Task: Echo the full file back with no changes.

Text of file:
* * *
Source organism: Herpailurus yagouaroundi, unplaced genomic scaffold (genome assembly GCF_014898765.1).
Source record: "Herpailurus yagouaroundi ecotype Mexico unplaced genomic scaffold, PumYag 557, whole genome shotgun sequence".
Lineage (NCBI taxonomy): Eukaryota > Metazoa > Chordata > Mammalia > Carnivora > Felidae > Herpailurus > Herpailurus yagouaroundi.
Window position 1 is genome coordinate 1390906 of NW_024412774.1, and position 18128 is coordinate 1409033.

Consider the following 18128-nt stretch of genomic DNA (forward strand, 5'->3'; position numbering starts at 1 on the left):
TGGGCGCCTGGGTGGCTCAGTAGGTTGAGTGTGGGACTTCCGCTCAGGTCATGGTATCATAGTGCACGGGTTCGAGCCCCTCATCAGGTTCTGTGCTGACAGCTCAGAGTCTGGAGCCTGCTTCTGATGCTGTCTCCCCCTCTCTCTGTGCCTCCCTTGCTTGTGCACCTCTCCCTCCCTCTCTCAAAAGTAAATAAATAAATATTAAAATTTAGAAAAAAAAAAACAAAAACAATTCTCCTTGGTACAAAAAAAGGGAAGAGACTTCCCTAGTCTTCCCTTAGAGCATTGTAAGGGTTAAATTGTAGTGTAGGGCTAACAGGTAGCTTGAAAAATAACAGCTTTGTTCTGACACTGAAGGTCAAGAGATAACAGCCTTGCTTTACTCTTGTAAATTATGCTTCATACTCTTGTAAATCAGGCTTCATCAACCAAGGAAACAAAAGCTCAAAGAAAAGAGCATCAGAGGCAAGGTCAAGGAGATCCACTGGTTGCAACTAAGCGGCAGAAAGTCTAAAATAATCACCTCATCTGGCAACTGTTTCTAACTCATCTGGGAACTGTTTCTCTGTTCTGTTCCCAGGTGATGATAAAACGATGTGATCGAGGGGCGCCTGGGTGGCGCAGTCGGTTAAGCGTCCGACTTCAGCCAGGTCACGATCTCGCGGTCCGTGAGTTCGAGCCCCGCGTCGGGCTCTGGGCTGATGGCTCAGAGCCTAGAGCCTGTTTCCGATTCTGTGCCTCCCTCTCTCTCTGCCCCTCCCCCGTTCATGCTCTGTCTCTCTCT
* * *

Source organism: Herpailurus yagouaroundi, unplaced genomic scaffold (genome assembly GCF_014898765.1).
Source record: "Herpailurus yagouaroundi ecotype Mexico unplaced genomic scaffold, PumYag 557, whole genome shotgun sequence".
Lineage (NCBI taxonomy): Eukaryota > Metazoa > Chordata > Mammalia > Carnivora > Felidae > Herpailurus > Herpailurus yagouaroundi.
Window position 1 is genome coordinate 1390906 of NW_024412774.1, and position 18128 is coordinate 1409033.

Consider the following 18128-nt stretch of genomic DNA (forward strand, 5'->3'; position numbering starts at 1 on the left):
TGGGCGCCTGGGTGGCTCAGTAGGTTGAGTGTGGGACTTCCGCTCAGGTCATGGTATCATAGTGCACGGGTTCGAGCCCCTCATCAGGTTCTGTGCTGACAGCTCAGAGTCTGGAGCCTGCTTCTGATGCTGTCTCCCCCTCTCTCTGTGCCTCCCTTGCTTGTGCACCTCTCCCTCCCTCTCTCAAAAGTAAATAAATAAATATTAAAATTTAGAAAAAAAAAAACAAAAACAATTCTCCTTGGTACAAAAAAAGGGAAGAGACTTCCCTAGTCTTCCCTTAGAGCATTGTAAGGGTTAAATTGTAGTGTAGGGCTAACAGGTAGCTTGAAAAATAACAGCTTTGTTCTGACACTGAAGGTCAAGAGATAACAGCCTTGCTTTACTCTTGTAAATTATGCTTCATACTCTTGTAAATCAGGCTTCATCAACCAAGGAAACAAAAGCTCAAAGAAAAGAGCATCAGAGGCAAGGTCAAGGAGATCCACTGGTTGCAACTAAGCGGCAGAAAGTCTAAAATAATCACCTCATCTGGCAACTGTTTCTAACTCATCTGGGAACTGTTTCTCTGTTCTGTTCCCAGGTGATGATAAAACGATGTGATCGAGGGGCGCCTGGGTGGCGCAGTCGGTTAAGCGTCCGACTTCAGCCAGGTCACGATCTCGCGGTCCGTGAGTTCGAGCCCCGCGTCGGGCTCTGGGCTGATGGCTCAGAGCCTAGAGCCTGTTTCCGATTCTGTGCCTCCCTCTCTCTCTGCCCCTCCCCCGTTCATGCTCTGTCTCTCTCT